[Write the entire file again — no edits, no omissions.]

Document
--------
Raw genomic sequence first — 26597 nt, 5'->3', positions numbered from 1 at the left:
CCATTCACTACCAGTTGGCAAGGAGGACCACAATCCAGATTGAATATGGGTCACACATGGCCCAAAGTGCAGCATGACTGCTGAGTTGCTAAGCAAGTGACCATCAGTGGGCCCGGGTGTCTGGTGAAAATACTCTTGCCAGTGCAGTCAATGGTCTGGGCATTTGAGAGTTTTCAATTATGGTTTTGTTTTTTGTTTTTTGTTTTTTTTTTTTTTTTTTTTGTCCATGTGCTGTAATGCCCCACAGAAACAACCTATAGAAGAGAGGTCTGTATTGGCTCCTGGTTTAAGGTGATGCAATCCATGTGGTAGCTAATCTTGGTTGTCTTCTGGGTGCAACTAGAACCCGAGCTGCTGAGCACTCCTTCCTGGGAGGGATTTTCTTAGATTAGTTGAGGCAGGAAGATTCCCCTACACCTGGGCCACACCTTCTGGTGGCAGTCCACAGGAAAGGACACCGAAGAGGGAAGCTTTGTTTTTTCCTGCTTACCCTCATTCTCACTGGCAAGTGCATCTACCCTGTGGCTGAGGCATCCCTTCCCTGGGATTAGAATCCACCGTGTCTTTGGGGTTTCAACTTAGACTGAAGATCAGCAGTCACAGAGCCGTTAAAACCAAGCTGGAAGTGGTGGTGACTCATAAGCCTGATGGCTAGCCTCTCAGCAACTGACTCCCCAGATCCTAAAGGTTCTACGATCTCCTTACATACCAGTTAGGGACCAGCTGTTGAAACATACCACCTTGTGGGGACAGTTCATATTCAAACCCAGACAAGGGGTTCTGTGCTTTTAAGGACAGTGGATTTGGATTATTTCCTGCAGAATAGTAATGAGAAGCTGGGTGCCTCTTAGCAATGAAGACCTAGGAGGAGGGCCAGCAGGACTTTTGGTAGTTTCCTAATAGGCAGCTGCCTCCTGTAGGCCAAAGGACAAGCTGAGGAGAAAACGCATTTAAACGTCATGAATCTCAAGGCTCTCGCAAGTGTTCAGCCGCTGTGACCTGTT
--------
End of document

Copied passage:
Raw genomic sequence first — 26597 nt, 5'->3', positions numbered from 1 at the left:
CCATTCACTACCAGTTGGCAAGGAGGACCACAATCCAGATTGAATATGGGTCACACATGGCCCAAAGTGCAGCATGACTGCTGAGTTGCTAAGCAAGTGACCATCAGTGGGCCCGGGTGTCTGGTGAAAATACTCTTGCCAGTGCAGTCAATGGTCTGGGCATTTGAGAGTTTTCAATTATGGTTTTGTTTTTTGTTTTTTGTTTTTTTTTTTTTTTTTTTTGTCCATGTGCTGTAATGCCCCACAGAAACAACCTATAGAAGAGAGGTCTGTATTGGCTCCTGGTTTAAGGTGATGCAATCCATGTGGTAGCTAATCTTGGTTGTCTTCTGGGTGCAACTAGAACCCGAGCTGCTGAGCACTCCTTCCTGGGAGGGATTTTCTTAGATTAGTTGAGGCAGGAAGATTCCCCTACACCTGGGCCACACCTTCTGGTGGCAGTCCACAGGAAAGGACACCGAAGAGGGAAGCTTTGTTTTTTCCTGCTTACCCTCATTCTCACTGGCAAGTGCATCTACCCTGTGGCTGAGGCATCCCTTCCCTGGGATTAGAATCCACCGTGTCTTTGGGGTTTCAACTTAGACTGAAGATCAGCAGTCACAGAGCCGTTAAAACCAAGCTGGAAGTGGTGGTGACTCATAAGCCTGATGGCTAGCCTCTCAGCAACTGACTCCCCAGATCCTAAAGGTTCTACGATCTCCTTACATACCAGTTAGGGACCAGCTGTTGAAACATACCACCTTGTGGGGACAGTTCATATTCAAACCCAGACAAGGGGTTCTGTGCTTTTAAGGACAGTGGATTTGGATTATTTCCTGCAGAATAGTAATGAGAAGCTGGGTGCCTCTTAGCAATGAAGACCTAGGAGGAGGGCCAGCAGGACTTTTGGTAGTTTCCTAATAGGCAGCTGCCTCCTGTAGGCCAAAGGACAAGCTGAGGAGAAAACGCATTTAAACGTCATGAATCTCAAGGCTCTCGCAAGTGTTCAGCCGCTGTGACCTGTT